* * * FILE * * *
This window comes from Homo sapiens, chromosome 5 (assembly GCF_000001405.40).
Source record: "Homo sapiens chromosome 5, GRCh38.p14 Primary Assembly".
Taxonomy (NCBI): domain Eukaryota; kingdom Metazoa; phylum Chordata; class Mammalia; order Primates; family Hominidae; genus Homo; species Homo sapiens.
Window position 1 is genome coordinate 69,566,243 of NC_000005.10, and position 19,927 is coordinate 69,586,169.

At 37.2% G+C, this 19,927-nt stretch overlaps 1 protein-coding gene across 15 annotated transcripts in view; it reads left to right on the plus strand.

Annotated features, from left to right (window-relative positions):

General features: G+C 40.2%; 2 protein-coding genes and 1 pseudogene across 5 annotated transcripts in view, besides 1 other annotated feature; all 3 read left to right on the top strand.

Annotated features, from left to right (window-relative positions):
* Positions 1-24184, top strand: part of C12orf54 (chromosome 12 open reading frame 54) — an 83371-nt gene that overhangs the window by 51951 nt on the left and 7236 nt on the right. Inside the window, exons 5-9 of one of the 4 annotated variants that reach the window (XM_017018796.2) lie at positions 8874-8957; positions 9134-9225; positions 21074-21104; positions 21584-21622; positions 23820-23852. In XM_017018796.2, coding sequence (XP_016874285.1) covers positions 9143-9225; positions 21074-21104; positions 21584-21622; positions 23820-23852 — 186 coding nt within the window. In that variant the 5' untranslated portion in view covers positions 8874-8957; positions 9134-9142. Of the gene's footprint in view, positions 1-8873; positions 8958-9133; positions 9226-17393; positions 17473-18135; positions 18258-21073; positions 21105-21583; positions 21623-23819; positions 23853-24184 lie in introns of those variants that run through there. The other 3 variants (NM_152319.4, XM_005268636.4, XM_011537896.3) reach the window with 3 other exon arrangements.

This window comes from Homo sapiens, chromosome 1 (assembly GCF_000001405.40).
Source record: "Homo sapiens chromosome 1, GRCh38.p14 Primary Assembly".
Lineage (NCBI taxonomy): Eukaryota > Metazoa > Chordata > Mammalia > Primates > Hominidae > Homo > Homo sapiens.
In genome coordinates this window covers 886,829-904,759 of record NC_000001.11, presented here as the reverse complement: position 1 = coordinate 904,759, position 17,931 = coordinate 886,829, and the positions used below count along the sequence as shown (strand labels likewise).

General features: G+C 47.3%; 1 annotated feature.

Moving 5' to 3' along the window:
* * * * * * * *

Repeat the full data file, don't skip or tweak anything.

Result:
This window comes from Homo sapiens, chromosome 5 (assembly GCF_000001405.40).
Source record: "Homo sapiens chromosome 5, GRCh38.p14 Primary Assembly".
Taxonomy (NCBI): domain Eukaryota; kingdom Metazoa; phylum Chordata; class Mammalia; order Primates; family Hominidae; genus Homo; species Homo sapiens.
Window position 1 is genome coordinate 69,566,243 of NC_000005.10, and position 19,927 is coordinate 69,586,169.

At 37.2% G+C, this 19,927-nt stretch overlaps 1 protein-coding gene across 15 annotated transcripts in view; it reads left to right on the plus strand.

Annotated features, from left to right (window-relative positions):

General features: G+C 40.2%; 2 protein-coding genes and 1 pseudogene across 5 annotated transcripts in view, besides 1 other annotated feature; all 3 read left to right on the top strand.

Annotated features, from left to right (window-relative positions):
* Positions 1-24184, top strand: part of C12orf54 (chromosome 12 open reading frame 54) — an 83371-nt gene that overhangs the window by 51951 nt on the left and 7236 nt on the right. Inside the window, exons 5-9 of one of the 4 annotated variants that reach the window (XM_017018796.2) lie at positions 8874-8957; positions 9134-9225; positions 21074-21104; positions 21584-21622; positions 23820-23852. In XM_017018796.2, coding sequence (XP_016874285.1) covers positions 9143-9225; positions 21074-21104; positions 21584-21622; positions 23820-23852 — 186 coding nt within the window. In that variant the 5' untranslated portion in view covers positions 8874-8957; positions 9134-9142. Of the gene's footprint in view, positions 1-8873; positions 8958-9133; positions 9226-17393; positions 17473-18135; positions 18258-21073; positions 21105-21583; positions 21623-23819; positions 23853-24184 lie in introns of those variants that run through there. The other 3 variants (NM_152319.4, XM_005268636.4, XM_011537896.3) reach the window with 3 other exon arrangements.

This window comes from Homo sapiens, chromosome 1 (assembly GCF_000001405.40).
Source record: "Homo sapiens chromosome 1, GRCh38.p14 Primary Assembly".
Lineage (NCBI taxonomy): Eukaryota > Metazoa > Chordata > Mammalia > Primates > Hominidae > Homo > Homo sapiens.
In genome coordinates this window covers 886,829-904,759 of record NC_000001.11, presented here as the reverse complement: position 1 = coordinate 904,759, position 17,931 = coordinate 886,829, and the positions used below count along the sequence as shown (strand labels likewise).

General features: G+C 47.3%; 1 annotated feature.

Moving 5' to 3' along the window: